What would you do with a yard in this shape?

Discussion in 'Lawn Mowing' started by CSRA Landscaping, Oct 1, 2002.

  1. CSRA Landscaping

    CSRA Landscaping LawnSite Bronze Member
    Messages: 1,232

    All sand. Centipede, predominantly, some bermuda and bahia mixed in, those will probably get nuked. Pine trees, 55 of them on 1.5 acres. Very thin grass, look slike a beach.

    What would you do to get this yard to thicken up and look good? TIA ...
  2. 65hoss

    65hoss LawnSite Fanatic
    Messages: 6,360

    What is our budget?
  3. Green Pastures

    Green Pastures LawnSite Silver Member
    Messages: 2,457

    -Kill everything that is growing now.
    -Take out about half the Pine trees.
    -Put down about 2" of top soil and organic humus mix.
    -Till to about a 6" depth.
    -Seed with a mix of full sun fescue and shade fescue.
    -Fertilize with a good starter fert.
    -Add water.
    -Add water.
    -Add water.
    -Look out for the Chia Pet. :D

  4. steve122

    steve122 LawnSite Member
    Messages: 208

    I know this 'll never flym but first thing I'd want to do is cut down about 50 of the trees to get some sunlight to the ground.
  5. KLMlawn

    KLMlawn LawnSite Senior Member
    Messages: 443

    To start ....

    One 55 gal. drum of gasoline ( spread evenly) and a match :blob2:

    Then Green Pasture has it from there ....:D :D
  6. Tony Harrell

    Tony Harrell LawnSite Senior Member
    Messages: 739

    Everything starts with a budget. Otherwise we're just dreaming.
  7. awm

    awm LawnSite Gold Member
    Messages: 3,354

    sounds like u got a problem and the folks not willing to pay the mega bucks to fix it.
    believe id do research on what is doing well in similar areas dn there. ph is probably terrible ,so first thing is a good soil test to find out what to start with . good luck.
  8. Green Pastures

    Green Pastures LawnSite Silver Member
    Messages: 2,457

    oops, yes you're right, I should have put
    -Get a quality soil test done.
    -Take out half the Pine trees.
    -Put down 2" of top soil and organic humus mix.

    This way you would know for sure what kind of fertilizer and at what rate to put it down. Or you could do a soil test after tilling the top soil and humus into the sand. I don't think that either way would be wrong, just testing the soil after tilling in the humus and top soil would most likely allow you to put down less fert. Look to have to put down ALOT of lime to neutralize the acids in the soil from the pine needles. Then make sure you rake up or bag up the clippings and pine needles in the future. Excessively acidic soil is one of the #1 killers of fescue. I dont think we pay enough attention to ph levels.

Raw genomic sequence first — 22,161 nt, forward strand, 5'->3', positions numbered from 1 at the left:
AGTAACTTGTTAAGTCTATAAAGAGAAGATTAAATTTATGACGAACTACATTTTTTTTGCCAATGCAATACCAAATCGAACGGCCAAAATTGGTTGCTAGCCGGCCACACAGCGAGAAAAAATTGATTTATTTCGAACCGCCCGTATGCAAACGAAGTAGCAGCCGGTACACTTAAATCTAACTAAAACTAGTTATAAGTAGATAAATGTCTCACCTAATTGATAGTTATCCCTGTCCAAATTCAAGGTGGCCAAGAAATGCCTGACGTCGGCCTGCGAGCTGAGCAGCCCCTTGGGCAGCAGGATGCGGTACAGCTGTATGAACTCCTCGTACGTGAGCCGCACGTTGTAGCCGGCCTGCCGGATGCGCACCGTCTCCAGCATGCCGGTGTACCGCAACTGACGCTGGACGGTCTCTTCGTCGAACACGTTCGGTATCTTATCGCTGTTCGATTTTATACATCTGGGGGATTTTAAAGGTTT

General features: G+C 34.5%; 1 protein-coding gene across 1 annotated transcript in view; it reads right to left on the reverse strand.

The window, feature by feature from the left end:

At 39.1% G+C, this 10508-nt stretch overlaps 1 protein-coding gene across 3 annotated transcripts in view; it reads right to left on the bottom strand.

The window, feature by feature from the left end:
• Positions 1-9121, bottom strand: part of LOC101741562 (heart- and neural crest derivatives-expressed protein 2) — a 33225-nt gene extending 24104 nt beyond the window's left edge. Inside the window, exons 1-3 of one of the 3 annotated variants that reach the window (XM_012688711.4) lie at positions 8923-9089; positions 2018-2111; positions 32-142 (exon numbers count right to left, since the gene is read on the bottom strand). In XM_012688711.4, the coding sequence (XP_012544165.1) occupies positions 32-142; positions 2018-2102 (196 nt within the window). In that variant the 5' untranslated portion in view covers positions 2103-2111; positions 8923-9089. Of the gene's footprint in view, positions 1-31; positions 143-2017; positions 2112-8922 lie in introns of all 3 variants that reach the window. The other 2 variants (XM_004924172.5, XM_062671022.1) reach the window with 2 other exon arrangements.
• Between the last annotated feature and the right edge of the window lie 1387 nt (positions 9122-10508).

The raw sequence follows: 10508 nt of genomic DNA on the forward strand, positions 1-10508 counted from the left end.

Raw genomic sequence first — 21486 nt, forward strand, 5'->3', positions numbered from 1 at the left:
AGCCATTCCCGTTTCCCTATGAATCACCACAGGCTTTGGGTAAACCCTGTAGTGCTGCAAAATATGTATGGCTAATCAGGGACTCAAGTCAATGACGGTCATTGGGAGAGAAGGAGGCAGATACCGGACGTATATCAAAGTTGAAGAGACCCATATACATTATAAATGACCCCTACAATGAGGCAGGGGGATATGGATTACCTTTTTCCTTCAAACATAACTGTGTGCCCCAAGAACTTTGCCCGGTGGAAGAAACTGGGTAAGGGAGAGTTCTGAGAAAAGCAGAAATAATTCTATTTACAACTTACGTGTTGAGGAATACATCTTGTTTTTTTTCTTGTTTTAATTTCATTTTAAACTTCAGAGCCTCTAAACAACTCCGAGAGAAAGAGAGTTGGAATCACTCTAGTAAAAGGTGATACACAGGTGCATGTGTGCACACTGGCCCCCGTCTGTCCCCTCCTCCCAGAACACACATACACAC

On another note, it would be wise to ring the Pine trees that are left with Azelias or some other acid loving flowering shrub. They would do VERY well to have the pine straw raked up under them as mulch. But be aware that anywhere there is alot of acid in the soil, fescue will struggle.


    Budget, obviously matters, but I will say this. Based on your telling us what the customer wants (a thick good looking lawn) there is only really one way to go. That advice has been posted in response to your question.
  9. tailoredlook

    tailoredlook LawnSite Member
    Messages: 142

    I'm with KLMlawn on this. A little Jewish lighting wouldn't hurt then start over again.
  10. CSRA Landscaping

    CSRA Landscaping LawnSite Bronze Member
    Messages: 1,232

    Ok, this is my yard, we bought the place in July. I don't have a lot to sink into it at one time, otherwise I would have already killed everything, brought in soil, tilled, and seeded. I don't think we want to get rid of the trees, we've discussed that. Fescue would be in critical condition here, I think, centipede is the desired outcome. Lime is a must. Several azaleas here already, both regular and formosa.

    What I'm wondering is this: is there a way to get it to thicken up without doing everything at once? For the topsoil alone (and this isn't for the good stuff) it would cost me close to $4k, then I have to rent the tractor to get it in and graded. Then seed, etc.

    I read a post on humates, water retention, etc. I was wondering if something like that would be a valid idea.

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